Having the PICC Line cleaned
Every week I had to have my PICC line cleaned and redressed by a district nurse, who came out to my house. On the week after each treatment tends to be the most sorest for getting the line cleaned as I am going through the phase of having sore skin on those days due to the side effects of the treatment. It really is only the sticky dressing that is sore to remove as it pulls on the hairs on your arm but once that is removed you don't feel much. They clean the open wound with the line inserted with an alcoholic solution and then they have to measure the part of the line that is on the outside of the skin that you can see to make sure the line has not moved more than 2 cm closer to the heart. If this happens the line will have to be re positioned in the hospital. Thankfully this did not happen to me. However the nurse also has to check each week that they can get blood out from the vein, to make sure there is no clots etc and that the line is working correctly. One week they could not get blood from my line so I had to go into the hospital and get a solution put into my line that ate away any build up of immune cells that had formed, as your body sees the line as a foreign object that it wants to get rid off. This did not hurt and I just had to wait for half an hour for the solution to work. The line afterwards worked perfectly for the rest of my treatment.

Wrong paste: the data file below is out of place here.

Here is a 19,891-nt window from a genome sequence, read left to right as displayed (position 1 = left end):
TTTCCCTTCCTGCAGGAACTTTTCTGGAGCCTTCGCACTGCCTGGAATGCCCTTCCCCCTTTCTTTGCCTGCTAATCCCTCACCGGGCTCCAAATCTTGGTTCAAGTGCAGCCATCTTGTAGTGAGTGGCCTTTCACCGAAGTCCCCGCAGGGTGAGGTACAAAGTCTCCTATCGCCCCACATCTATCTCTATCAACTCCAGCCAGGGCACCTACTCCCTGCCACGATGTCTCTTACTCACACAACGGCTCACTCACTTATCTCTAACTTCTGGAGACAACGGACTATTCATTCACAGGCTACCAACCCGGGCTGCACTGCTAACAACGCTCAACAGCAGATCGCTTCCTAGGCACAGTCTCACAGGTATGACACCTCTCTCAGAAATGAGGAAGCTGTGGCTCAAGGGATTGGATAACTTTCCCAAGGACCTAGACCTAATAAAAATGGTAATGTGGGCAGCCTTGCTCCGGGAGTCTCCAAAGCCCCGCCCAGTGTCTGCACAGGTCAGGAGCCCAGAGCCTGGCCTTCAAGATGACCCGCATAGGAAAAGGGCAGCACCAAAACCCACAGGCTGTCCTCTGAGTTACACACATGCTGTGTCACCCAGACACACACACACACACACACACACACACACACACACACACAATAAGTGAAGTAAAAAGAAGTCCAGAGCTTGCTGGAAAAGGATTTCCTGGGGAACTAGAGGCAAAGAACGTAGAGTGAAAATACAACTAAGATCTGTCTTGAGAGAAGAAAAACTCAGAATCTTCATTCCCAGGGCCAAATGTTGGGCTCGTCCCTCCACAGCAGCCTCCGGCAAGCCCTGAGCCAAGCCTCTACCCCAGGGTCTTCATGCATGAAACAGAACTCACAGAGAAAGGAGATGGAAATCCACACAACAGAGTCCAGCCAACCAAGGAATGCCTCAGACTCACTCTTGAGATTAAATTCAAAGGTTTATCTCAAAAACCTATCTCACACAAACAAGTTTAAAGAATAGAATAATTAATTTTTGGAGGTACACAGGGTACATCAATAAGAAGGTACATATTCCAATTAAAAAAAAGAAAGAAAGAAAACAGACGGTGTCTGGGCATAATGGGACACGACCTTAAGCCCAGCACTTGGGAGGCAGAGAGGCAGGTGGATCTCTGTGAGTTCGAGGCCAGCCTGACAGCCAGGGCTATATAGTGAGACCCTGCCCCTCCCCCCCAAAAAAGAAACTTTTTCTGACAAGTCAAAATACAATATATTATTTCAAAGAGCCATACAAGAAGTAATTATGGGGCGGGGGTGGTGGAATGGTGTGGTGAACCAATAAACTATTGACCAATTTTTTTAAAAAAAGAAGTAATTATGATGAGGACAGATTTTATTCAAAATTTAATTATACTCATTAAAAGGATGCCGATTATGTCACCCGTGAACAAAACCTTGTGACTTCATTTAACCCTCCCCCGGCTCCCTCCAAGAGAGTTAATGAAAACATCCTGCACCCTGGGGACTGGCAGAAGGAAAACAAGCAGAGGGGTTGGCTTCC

The week before each treatment blood has to be took from the line by the district nurse so they can be checked by the lab to make sure your body has recovered well enough for another round of chemotherapy. A solution is used to flush the line once the blood has been taken to keep the line clear and clean. This can sometimes cause a funny taste in your mouth when the solution is given, but don't worry it is completely normal, it just doesn't taste nice.
My district nurses were amazing, all the way through and looked after me to the best they could. Nurses really don't get the credit they deserve. I want to say a massive thank you to all the nurses who have looked after me throughout my journey with Hodgkin's Lymphoma.